To be honest, my painting (or art creating) process is about 90% preparation, and 10% action. I have the unfortunate designation of being an overthinking Creative, which means I'm in a constant mental state of trying to figure out what I'm going to do, an how I'm going to do it. Having a child that's toddler age also means that I've got less and less time to get to my studio to paint. So it's important for me to be able to hit the ground running when I do have the chance to pick up a brush.
Usually I put together a written "wish list" of animals or types of birds that I would like to illustrate. This helps me look out for references that might be good for my art. I also have a few different lists of other genres of paintings to do. As an artist that never quite found my niche, I have the tendency of bouncing between wanting to create wildlife art, landscape paintings, still life, portraits, logo design, comic book art, etc. (Check out my Instagram to see how all over the place my art has been over the years).
If I'm doing a painting for myself, I either use a photo that I've taken, or a reference that I like, and I do a digital sketch in Procreate on my iPad. This used to be done in a sketchbook, but I've incorporated using a tablet into my weekly daily/weekly art tool use. I usually include a quick color mock up at this stage as well. Next I do a small study that helps me work out any problems that I may run into on the final product. Ideally, this study is in the same medium that my final painting will be in (watercolor study for a watercolor painting, oil study for oil, etc). I usually don't work larger than 5x7. A study this size or smaller will allow you to view the full impact of the painting. You'll know if the tones, color, and composition work. Sometimes I finish a thumbnail study and decide to abandon the painting. This step is useful because I don't spend so much time mulling over a large painting, only to realize that it's not going to be as successful as I'd like it to be.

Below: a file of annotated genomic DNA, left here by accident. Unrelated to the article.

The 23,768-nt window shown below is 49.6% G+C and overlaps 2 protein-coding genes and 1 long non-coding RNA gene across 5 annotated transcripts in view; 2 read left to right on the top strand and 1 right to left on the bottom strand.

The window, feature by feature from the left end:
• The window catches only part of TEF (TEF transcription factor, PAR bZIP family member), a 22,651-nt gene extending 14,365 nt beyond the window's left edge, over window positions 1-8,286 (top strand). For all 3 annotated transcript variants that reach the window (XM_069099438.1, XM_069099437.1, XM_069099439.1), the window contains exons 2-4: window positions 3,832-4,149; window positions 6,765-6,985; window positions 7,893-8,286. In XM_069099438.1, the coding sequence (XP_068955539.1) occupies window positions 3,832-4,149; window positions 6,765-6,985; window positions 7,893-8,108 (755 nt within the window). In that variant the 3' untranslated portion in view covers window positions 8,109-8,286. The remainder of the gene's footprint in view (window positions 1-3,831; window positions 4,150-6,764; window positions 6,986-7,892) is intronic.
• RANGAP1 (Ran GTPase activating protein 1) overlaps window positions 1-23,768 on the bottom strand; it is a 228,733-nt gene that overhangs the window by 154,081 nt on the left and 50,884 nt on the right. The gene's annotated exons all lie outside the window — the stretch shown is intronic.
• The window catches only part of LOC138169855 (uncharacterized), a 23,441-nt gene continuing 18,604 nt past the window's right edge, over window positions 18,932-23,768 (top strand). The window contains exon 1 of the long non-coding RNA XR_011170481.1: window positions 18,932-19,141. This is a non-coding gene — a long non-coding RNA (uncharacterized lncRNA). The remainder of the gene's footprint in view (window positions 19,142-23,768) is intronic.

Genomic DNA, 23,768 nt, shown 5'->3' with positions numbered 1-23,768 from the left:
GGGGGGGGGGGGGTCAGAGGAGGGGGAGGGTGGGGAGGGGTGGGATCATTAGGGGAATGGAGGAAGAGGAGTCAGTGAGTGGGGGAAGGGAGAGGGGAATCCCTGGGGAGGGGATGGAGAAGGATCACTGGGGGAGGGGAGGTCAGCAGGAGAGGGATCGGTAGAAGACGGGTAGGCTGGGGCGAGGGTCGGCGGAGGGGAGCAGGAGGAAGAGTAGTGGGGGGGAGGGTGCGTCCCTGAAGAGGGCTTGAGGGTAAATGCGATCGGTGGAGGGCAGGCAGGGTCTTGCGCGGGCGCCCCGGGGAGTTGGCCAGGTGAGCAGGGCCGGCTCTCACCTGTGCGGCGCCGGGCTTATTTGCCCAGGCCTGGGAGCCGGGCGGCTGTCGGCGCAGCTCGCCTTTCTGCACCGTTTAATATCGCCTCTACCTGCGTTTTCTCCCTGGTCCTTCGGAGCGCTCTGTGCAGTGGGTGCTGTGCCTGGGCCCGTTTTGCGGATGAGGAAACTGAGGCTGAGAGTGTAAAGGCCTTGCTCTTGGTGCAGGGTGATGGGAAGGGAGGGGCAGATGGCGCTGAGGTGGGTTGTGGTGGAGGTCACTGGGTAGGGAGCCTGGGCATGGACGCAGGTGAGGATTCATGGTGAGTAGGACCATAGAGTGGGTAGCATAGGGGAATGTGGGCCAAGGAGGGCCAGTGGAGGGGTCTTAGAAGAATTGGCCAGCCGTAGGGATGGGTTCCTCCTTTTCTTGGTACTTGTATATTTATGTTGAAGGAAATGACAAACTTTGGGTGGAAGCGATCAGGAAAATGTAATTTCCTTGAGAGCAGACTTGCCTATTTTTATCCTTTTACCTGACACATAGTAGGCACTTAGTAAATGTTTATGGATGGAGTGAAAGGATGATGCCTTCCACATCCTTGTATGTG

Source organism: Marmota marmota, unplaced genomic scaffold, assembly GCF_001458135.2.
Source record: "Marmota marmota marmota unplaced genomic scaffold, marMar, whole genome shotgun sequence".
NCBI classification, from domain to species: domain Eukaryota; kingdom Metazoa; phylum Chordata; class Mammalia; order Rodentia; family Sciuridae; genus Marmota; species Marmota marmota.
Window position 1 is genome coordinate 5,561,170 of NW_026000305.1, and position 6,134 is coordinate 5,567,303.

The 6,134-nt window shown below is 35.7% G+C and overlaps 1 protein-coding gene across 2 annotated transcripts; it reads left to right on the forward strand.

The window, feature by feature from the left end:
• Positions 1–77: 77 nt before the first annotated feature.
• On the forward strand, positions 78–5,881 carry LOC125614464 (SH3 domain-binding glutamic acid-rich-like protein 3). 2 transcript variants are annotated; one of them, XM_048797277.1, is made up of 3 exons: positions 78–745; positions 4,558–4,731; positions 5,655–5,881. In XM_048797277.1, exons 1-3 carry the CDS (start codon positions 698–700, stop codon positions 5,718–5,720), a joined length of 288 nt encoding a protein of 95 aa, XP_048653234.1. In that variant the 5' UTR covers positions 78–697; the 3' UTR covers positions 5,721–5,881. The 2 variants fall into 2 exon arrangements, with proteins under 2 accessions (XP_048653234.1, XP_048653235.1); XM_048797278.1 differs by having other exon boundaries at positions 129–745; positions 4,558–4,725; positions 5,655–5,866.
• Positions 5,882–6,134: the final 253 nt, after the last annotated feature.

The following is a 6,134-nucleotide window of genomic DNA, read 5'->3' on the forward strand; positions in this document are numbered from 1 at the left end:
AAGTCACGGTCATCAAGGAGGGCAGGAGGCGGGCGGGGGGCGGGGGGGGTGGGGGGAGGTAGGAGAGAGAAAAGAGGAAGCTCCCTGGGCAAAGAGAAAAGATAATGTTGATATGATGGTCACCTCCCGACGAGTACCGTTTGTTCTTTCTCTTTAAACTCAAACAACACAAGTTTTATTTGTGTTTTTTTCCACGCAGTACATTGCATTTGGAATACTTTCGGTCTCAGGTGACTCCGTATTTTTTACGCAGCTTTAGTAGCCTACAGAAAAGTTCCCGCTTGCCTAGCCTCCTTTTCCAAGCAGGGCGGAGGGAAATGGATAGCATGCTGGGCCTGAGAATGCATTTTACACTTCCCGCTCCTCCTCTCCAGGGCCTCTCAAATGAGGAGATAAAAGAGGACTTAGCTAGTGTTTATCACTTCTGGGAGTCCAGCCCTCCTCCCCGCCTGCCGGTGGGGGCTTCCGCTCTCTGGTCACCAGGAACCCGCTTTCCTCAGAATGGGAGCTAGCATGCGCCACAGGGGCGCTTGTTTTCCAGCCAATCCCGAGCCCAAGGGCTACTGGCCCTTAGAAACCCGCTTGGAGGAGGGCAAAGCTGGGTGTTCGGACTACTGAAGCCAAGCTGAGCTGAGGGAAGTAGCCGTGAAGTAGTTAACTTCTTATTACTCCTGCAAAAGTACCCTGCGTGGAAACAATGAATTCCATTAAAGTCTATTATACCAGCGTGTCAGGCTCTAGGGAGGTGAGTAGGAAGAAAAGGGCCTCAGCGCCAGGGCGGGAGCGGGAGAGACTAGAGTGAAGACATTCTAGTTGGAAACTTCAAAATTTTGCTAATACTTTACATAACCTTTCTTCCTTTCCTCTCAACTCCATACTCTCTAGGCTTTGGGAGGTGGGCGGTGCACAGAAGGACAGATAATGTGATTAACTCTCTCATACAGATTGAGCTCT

When I get to my final painting, I start with a sketch in pencil or charcoal. If it's watercolor, I try to make sure the drawing is tight, and that the linework is light enough that it won't be seen through my painting. If it's oil, I want to have a dark/bold drawing that has any details drawn dark, since my underpainting has the potential of covering up some linework as I scrub the paint into the canvas.
I'll go into the details of my watercolor and oil painting processes in future entries.